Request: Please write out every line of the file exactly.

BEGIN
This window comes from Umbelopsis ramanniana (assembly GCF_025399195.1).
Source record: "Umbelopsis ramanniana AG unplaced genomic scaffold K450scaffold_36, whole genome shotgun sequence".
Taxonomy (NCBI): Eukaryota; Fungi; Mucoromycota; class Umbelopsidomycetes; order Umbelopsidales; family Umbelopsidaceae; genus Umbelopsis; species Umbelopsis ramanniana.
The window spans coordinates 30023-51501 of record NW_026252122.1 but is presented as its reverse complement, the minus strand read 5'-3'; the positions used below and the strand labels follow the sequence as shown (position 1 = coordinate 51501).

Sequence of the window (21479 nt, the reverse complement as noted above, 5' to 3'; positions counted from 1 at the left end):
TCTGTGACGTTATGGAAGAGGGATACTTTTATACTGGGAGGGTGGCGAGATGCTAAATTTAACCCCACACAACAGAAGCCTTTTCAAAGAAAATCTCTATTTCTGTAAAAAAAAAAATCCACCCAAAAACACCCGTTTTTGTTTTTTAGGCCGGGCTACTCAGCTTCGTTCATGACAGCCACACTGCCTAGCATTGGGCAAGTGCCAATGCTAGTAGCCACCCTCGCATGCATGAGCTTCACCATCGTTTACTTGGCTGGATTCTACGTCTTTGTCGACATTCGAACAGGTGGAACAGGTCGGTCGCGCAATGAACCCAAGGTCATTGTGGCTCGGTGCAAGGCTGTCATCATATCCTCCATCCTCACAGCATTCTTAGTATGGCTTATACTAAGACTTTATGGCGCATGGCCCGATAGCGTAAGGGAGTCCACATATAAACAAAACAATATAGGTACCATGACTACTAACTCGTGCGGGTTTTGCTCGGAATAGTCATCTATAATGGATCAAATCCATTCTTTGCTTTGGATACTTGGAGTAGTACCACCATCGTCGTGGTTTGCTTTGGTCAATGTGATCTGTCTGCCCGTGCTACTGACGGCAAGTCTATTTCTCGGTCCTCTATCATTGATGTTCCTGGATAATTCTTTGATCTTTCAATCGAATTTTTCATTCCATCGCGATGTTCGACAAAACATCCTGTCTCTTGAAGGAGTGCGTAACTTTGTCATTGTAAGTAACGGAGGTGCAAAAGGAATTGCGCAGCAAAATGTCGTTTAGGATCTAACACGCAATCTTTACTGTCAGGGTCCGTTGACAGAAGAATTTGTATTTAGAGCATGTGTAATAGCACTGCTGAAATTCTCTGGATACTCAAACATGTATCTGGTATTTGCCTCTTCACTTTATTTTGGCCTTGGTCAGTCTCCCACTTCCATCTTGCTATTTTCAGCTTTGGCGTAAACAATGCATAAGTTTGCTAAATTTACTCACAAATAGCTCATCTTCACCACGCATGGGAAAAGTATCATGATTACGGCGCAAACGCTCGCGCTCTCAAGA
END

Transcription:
This window comes from Umbelopsis ramanniana (assembly GCF_025399195.1).
Source record: "Umbelopsis ramanniana AG unplaced genomic scaffold K450scaffold_36, whole genome shotgun sequence".
Taxonomy (NCBI): Eukaryota; Fungi; Mucoromycota; class Umbelopsidomycetes; order Umbelopsidales; family Umbelopsidaceae; genus Umbelopsis; species Umbelopsis ramanniana.
The window spans coordinates 30023-51501 of record NW_026252122.1 but is presented as its reverse complement, the minus strand read 5'-3'; the positions used below and the strand labels follow the sequence as shown (position 1 = coordinate 51501).

Sequence of the window (21479 nt, the reverse complement as noted above, 5' to 3'; positions counted from 1 at the left end):
TCTGTGACGTTATGGAAGAGGGATACTTTTATACTGGGAGGGTGGCGAGATGCTAAATTTAACCCCACACAACAGAAGCCTTTTCAAAGAAAATCTCTATTTCTGTAAAAAAAAAAATCCACCCAAAAACACCCGTTTTTGTTTTTTAGGCCGGGCTACTCAGCTTCGTTCATGACAGCCACACTGCCTAGCATTGGGCAAGTGCCAATGCTAGTAGCCACCCTCGCATGCATGAGCTTCACCATCGTTTACTTGGCTGGATTCTACGTCTTTGTCGACATTCGAACAGGTGGAACAGGTCGGTCGCGCAATGAACCCAAGGTCATTGTGGCTCGGTGCAAGGCTGTCATCATATCCTCCATCCTCACAGCATTCTTAGTATGGCTTATACTAAGACTTTATGGCGCATGGCCCGATAGCGTAAGGGAGTCCACATATAAACAAAACAATATAGGTACCATGACTACTAACTCGTGCGGGTTTTGCTCGGAATAGTCATCTATAATGGATCAAATCCATTCTTTGCTTTGGATACTTGGAGTAGTACCACCATCGTCGTGGTTTGCTTTGGTCAATGTGATCTGTCTGCCCGTGCTACTGACGGCAAGTCTATTTCTCGGTCCTCTATCATTGATGTTCCTGGATAATTCTTTGATCTTTCAATCGAATTTTTCATTCCATCGCGATGTTCGACAAAACATCCTGTCTCTTGAAGGAGTGCGTAACTTTGTCATTGTAAGTAACGGAGGTGCAAAAGGAATTGCGCAGCAAAATGTCGTTTAGGATCTAACACGCAATCTTTACTGTCAGGGTCCGTTGACAGAAGAATTTGTATTTAGAGCATGTGTAATAGCACTGCTGAAATTCTCTGGATACTCAAACATGTATCTGGTATTTGCCTCTTCACTTTATTTTGGCCTTGGTCAGTCTCCCACTTCCATCTTGCTATTTTCAGCTTTGGCGTAAACAATGCATAAGTTTGCTAAATTTACTCACAAATAGCTCATCTTCACCACGCATGGGAAAAGTATCATGATTACGGCGCAAACGCTCGCGCTCTCAAGA